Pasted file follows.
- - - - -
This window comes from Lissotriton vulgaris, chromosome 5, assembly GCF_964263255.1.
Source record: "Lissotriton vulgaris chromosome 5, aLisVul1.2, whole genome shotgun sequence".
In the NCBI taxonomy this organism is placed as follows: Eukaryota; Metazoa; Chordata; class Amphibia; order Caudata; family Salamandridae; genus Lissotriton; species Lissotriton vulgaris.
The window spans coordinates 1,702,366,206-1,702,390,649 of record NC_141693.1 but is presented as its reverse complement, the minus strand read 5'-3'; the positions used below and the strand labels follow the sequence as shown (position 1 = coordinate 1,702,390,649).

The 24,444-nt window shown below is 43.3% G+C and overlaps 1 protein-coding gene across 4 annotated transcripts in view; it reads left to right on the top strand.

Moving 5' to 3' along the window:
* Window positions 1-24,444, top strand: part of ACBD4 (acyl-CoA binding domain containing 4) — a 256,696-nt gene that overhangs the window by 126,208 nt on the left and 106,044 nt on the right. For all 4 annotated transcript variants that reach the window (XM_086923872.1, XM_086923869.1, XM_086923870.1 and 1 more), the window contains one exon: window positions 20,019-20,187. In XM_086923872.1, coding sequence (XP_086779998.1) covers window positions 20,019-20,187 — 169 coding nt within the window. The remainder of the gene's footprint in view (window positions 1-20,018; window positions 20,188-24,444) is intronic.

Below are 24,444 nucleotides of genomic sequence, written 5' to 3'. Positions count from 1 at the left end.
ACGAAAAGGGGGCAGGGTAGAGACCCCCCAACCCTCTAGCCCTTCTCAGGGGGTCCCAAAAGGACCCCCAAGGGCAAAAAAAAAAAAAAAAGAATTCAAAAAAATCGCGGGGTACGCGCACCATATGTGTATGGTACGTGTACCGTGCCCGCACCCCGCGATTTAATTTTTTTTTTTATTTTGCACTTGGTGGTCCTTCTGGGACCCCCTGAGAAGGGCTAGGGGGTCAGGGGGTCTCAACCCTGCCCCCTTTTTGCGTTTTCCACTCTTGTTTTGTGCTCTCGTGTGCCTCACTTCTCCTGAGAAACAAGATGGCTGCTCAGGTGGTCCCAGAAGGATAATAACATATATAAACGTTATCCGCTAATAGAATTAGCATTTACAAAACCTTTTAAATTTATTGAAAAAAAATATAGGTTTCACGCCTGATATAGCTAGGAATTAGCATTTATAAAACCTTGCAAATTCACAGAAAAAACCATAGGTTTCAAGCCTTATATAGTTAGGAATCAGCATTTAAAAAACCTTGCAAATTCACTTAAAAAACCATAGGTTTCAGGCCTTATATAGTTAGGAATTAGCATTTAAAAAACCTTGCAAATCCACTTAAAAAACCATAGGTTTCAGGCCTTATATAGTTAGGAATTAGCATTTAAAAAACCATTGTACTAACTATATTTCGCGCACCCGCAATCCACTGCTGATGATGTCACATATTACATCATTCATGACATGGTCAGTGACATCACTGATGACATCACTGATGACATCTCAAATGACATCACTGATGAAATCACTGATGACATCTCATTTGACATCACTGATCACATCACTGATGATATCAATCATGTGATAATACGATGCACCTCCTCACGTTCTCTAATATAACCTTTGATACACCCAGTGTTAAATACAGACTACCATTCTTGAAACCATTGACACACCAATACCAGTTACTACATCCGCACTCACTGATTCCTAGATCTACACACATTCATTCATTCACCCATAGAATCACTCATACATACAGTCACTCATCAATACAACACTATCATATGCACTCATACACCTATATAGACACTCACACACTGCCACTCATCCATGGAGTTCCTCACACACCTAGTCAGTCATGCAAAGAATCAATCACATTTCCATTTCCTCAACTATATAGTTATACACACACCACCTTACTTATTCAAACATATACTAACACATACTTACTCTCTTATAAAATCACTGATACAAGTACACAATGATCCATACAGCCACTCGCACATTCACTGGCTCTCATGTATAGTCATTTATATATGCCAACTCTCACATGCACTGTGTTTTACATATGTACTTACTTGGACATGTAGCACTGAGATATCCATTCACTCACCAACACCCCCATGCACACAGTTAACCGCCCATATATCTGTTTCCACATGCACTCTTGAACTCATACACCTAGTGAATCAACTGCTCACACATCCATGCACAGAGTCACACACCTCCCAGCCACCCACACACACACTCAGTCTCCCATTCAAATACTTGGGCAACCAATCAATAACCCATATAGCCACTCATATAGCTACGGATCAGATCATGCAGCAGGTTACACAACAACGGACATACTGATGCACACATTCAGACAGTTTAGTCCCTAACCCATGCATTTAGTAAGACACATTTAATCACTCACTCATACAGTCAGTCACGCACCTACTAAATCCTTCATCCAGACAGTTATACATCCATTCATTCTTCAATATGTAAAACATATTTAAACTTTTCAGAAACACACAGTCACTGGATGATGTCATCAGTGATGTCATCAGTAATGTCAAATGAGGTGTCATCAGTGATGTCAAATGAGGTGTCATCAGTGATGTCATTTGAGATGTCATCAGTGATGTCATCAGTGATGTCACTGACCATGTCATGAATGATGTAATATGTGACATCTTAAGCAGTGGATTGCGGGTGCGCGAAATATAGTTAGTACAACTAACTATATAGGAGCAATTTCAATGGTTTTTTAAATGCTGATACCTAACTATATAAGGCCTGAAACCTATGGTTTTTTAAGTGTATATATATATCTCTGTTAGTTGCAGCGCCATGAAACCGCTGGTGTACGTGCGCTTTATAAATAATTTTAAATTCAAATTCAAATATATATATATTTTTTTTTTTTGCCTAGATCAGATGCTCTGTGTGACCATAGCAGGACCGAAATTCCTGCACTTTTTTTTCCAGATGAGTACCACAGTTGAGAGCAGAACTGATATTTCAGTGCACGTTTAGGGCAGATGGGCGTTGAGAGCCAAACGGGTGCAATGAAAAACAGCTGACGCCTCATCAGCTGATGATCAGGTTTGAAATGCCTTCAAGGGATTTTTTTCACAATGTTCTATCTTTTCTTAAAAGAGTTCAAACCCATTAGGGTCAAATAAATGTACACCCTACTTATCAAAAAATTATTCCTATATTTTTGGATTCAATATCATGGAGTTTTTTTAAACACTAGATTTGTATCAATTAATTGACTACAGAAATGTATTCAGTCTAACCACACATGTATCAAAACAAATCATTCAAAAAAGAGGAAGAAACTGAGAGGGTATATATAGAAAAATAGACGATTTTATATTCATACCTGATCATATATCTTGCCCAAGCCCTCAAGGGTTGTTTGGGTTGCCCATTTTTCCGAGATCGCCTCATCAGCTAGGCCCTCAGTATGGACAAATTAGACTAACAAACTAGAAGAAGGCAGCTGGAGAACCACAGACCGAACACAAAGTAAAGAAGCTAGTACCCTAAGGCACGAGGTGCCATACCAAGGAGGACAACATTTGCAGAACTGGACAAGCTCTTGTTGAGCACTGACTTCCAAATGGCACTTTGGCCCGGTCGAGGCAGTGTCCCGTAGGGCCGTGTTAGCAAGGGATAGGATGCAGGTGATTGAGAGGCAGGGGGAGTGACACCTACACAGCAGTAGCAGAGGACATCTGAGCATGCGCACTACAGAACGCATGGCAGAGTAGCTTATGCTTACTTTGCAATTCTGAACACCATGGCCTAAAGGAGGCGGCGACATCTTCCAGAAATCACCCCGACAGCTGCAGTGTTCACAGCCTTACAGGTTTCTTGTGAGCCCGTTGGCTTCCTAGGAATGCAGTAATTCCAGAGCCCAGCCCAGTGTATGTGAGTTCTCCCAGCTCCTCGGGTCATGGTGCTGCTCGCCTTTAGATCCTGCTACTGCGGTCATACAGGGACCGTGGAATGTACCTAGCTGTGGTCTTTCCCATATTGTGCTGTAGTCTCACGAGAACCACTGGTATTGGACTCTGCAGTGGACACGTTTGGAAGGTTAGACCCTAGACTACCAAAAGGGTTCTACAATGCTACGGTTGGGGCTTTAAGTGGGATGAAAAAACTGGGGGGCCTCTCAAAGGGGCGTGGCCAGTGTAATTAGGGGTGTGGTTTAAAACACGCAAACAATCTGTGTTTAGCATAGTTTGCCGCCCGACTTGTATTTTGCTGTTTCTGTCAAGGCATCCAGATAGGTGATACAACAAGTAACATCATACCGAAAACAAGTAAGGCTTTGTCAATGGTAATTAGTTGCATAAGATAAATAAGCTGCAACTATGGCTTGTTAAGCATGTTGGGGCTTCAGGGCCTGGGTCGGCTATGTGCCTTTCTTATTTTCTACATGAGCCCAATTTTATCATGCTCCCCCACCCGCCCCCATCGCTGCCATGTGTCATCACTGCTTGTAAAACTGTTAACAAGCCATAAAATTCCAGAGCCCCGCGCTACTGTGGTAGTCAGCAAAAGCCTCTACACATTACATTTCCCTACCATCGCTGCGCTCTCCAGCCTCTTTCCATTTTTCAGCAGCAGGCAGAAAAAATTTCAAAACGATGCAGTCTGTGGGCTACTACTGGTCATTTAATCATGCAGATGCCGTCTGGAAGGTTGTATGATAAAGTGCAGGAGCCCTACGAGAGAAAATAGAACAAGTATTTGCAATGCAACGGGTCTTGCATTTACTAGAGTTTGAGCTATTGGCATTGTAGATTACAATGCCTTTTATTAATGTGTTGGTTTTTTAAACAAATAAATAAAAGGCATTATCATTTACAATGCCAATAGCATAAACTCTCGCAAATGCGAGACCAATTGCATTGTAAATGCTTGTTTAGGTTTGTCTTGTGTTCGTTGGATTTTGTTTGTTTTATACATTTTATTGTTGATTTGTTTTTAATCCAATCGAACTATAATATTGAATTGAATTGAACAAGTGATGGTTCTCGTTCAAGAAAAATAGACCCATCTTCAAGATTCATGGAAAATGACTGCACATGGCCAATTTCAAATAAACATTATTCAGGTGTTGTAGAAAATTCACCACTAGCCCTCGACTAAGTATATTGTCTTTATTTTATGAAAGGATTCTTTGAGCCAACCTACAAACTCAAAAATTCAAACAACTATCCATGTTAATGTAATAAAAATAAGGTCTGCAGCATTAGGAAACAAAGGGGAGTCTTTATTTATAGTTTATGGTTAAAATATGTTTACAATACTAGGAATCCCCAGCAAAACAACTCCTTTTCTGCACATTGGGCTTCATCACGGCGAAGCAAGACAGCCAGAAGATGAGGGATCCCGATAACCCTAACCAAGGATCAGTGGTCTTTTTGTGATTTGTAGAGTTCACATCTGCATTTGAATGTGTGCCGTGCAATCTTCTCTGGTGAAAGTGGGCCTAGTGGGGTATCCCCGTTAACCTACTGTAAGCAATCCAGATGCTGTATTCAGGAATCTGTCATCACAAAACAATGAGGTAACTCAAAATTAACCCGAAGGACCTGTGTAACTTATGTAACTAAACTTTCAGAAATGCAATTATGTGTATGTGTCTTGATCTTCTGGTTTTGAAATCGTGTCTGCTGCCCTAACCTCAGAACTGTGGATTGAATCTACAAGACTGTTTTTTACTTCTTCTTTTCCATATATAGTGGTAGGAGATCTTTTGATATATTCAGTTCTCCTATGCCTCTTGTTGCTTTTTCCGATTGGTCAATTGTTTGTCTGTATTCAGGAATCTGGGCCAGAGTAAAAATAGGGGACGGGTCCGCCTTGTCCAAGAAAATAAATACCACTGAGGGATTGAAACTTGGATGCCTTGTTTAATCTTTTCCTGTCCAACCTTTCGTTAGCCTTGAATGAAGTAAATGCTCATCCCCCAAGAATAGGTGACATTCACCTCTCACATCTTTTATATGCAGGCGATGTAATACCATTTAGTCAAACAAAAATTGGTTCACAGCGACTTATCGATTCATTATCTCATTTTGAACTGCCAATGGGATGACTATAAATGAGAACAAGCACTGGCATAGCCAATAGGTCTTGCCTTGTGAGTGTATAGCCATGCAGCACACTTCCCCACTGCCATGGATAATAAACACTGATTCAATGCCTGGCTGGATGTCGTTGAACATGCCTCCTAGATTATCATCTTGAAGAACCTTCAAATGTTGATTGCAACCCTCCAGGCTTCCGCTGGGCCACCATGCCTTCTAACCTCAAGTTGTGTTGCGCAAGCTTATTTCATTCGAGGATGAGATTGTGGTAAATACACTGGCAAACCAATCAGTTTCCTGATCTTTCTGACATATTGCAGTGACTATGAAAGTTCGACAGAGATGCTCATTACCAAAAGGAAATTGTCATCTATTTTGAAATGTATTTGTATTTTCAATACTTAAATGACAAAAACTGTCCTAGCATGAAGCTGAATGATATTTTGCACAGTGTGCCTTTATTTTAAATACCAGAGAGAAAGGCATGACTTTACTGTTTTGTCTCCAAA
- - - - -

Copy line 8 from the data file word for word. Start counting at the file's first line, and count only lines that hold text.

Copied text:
Below are 24,444 nucleotides of genomic sequence, written 5' to 3'. Positions count from 1 at the left end.